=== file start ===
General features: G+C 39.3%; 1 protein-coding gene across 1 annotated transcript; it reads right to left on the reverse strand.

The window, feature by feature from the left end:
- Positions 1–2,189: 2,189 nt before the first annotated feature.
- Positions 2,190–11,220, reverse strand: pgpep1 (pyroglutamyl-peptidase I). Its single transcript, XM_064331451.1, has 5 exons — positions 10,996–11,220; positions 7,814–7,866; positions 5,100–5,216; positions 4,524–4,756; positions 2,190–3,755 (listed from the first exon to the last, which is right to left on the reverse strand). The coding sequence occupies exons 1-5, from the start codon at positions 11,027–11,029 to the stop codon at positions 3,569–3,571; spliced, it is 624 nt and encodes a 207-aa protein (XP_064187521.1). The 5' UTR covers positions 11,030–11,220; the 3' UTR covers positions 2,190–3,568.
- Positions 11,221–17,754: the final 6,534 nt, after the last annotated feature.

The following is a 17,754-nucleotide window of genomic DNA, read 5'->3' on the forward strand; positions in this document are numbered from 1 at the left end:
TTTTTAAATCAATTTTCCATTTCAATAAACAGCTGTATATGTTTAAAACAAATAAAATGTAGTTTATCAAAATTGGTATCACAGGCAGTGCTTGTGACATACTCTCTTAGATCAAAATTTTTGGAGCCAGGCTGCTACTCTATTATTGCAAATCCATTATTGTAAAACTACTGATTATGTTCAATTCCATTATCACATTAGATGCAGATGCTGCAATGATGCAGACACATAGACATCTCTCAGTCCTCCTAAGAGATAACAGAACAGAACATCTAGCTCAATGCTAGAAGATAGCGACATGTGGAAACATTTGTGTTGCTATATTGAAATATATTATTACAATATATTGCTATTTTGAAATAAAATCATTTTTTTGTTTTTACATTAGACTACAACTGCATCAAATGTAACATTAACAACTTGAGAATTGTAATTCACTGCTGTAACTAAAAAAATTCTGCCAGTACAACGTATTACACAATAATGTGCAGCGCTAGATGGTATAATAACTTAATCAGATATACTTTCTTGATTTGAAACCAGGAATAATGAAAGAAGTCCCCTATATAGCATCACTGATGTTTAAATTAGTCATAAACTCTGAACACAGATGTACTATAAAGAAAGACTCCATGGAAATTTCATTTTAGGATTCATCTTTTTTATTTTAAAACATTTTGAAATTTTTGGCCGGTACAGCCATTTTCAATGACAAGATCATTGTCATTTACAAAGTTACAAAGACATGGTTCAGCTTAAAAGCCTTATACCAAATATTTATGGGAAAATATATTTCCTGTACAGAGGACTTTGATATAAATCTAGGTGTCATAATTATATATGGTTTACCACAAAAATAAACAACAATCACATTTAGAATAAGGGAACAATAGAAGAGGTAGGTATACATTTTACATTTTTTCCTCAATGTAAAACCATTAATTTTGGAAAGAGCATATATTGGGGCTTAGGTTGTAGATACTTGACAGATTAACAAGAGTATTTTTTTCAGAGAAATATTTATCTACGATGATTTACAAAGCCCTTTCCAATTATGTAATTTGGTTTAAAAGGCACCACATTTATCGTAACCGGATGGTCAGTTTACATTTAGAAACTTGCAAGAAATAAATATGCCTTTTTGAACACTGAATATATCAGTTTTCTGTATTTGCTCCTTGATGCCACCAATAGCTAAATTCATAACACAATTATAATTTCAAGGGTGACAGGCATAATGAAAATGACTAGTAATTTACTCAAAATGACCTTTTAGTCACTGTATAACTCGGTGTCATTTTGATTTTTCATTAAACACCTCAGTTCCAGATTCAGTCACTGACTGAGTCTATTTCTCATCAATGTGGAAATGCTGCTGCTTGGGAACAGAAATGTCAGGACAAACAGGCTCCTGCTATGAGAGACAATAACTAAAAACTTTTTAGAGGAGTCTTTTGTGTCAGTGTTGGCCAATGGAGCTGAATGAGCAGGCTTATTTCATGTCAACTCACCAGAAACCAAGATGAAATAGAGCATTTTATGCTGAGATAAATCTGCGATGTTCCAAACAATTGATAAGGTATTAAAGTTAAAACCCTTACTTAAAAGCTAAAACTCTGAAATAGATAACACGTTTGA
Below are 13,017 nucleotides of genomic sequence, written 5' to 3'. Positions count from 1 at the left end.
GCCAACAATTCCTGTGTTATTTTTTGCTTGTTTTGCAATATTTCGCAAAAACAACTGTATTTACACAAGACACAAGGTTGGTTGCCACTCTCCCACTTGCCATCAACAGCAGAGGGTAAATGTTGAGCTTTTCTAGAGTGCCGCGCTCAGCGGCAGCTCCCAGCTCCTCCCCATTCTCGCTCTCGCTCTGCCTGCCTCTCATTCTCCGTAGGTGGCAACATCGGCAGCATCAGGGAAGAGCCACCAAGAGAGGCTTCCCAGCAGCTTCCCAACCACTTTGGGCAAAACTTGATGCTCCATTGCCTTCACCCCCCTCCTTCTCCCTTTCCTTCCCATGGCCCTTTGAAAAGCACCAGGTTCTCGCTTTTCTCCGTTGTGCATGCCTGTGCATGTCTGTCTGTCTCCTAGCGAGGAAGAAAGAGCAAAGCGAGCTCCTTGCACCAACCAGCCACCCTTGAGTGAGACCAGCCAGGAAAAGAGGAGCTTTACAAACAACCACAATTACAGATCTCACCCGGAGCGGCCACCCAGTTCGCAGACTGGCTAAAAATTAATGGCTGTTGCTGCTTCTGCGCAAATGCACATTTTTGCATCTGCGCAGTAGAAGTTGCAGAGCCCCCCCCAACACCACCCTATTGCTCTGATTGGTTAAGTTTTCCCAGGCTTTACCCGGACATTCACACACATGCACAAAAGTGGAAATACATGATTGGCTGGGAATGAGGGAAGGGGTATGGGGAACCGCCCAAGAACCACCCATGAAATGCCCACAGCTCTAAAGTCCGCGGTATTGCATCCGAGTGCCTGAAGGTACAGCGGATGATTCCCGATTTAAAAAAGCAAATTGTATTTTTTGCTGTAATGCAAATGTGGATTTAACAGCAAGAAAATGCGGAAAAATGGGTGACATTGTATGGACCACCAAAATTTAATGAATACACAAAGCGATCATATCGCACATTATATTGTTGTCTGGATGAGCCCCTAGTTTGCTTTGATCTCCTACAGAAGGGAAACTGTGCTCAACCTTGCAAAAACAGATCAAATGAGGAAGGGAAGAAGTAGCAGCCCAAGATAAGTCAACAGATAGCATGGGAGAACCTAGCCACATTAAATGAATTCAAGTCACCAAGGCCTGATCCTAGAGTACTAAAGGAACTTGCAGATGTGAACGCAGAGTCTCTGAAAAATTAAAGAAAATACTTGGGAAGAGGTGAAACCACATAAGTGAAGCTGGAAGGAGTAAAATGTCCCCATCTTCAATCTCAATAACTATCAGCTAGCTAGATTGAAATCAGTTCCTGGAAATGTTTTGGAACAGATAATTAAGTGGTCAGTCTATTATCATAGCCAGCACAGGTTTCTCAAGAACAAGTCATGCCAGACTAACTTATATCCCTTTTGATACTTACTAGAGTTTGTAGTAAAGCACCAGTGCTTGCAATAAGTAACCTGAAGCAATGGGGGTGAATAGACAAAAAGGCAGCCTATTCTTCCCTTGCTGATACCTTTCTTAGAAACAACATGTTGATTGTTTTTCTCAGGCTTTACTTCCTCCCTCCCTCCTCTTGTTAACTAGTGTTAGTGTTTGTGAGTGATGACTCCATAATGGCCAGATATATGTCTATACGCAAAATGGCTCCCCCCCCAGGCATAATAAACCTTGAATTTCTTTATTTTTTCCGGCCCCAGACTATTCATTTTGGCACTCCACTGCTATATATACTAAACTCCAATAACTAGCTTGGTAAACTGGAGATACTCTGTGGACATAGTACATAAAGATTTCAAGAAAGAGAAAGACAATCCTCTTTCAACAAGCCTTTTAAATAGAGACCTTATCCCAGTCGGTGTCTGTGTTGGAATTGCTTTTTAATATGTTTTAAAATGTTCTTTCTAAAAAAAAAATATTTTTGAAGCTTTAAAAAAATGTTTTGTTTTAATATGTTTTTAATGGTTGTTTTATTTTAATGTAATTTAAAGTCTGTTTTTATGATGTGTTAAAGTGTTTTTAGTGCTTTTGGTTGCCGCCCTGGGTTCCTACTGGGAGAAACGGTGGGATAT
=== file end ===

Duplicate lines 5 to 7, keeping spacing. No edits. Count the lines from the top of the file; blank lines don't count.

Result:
- Positions 11,221–17,754: the final 6,534 nt, after the last annotated feature.

The following is a 17,754-nucleotide window of genomic DNA, read 5'->3' on the forward strand; positions in this document are numbered from 1 at the left end:
TTTTTAAATCAATTTTCCATTTCAATAAACAGCTGTATATGTTTAAAACAAATAAAATGTAGTTTATCAAAATTGGTATCACAGGCAGTGCTTGTGACATACTCTCTTAGATCAAAATTTTTGGAGCCAGGCTGCTACTCTATTATTGCAAATCCATTATTGTAAAACTACTGATTATGTTCAATTCCATTATCACATTAGATGCAGATGCTGCAATGATGCAGACACATAGACATCTCTCAGTCCTCCTAAGAGATAACAGAACAGAACATCTAGCTCAATGCTAGAAGATAGCGACATGTGGAAACATTTGTGTTGCTATATTGAAATATATTATTACAATATATTGCTATTTTGAAATAAAATCATTTTTTTGTTTTTACATTAGACTACAACTGCATCAAATGTAACATTAACAACTTGAGAATTGTAATTCACTGCTGTAACTAAAAAAATTCTGCCAGTACAACGTATTACACAATAATGTGCAGCGCTAGATGGTATAATAACTTAATCAGATATACTTTCTTGATTTGAAACCAGGAATAATGAAAGAAGTCCCCTATATAGCATCACTGATGTTTAAATTAGTCATAAACTCTGAACACAGATGTACTATAAAGAAAGACTCCATGGAAATTTCATTTTAGGATTCATCTTTTTTATTTTAAAACATTTTGAAATTTTTGGCCGGTACAGCCATTTTCAATGACAAGATCATTGTCATTTACAAAGTTACAAAGACATGGTTCAGCTTAAAAGCCTTATACCAAATATTTATGGGAAAATATATTTCCTGTACAGAGGACTTTGATATAAATCTAGGTGTCATAATTATATATGGTTTACCACAAAAATAAACAACAATCACATTTAGAATAAGGGAACAATAGAAGAGGTAGGTATACATTTTACATTTTTTCCTCAATGTAAAACCATTAATTTTGGAAAGAGCATATATTGGGGCTTAGGTTGTAGATACTTGACAGATTAACAAGAGTATTTTTTTCAGAGAAATATTTATCTACGATGATTTACAAAGCCCTTTCCAATTATGTAATTTGGTTTAAAAGGCACCACATTTATCGTAACCGGATGGTCAGTTTACATTTAGAAACTTGCAAGAAATAAATATGCCTTTTTGAACACTGAATATATCAGTTTTCTGTATTTGCTCCTTGATGCCACCAATAGCTAAATTCATAACACAATTATAATTTCAAGGGTGACAGGCATAATGAAAATGACTAGTAATTTACTCAAAATGACCTTTTAGTCACTGTATAACTCGGTGTCATTTTGATTTTTCATTAAACACCTCAGTTCCAGATTCAGTCACTGACTGAGTCTATTTCTCATCAATGTGGAAATGCTGCTGCTTGGGAACAGAAATGTCAGGACAAACAGGCTCCTGCTATGAGAGACAATAACTAAAAACTTTTTAGAGGAGTCTTTTGTGTCAGTGTTGGCCAATGGAGCTGAATGAGCAGGCTTATTTCATGTCAACTCACCAGAAACCAAGATGAAATAGAGCATTTTATGCTGAGATAAATCTGCGATGTTCCAAACAATTGATAAGGTATTAAAGTTAAAACCCTTACTTAAAAGCTAAAACTCTGAAATAGATAACACGTTTGA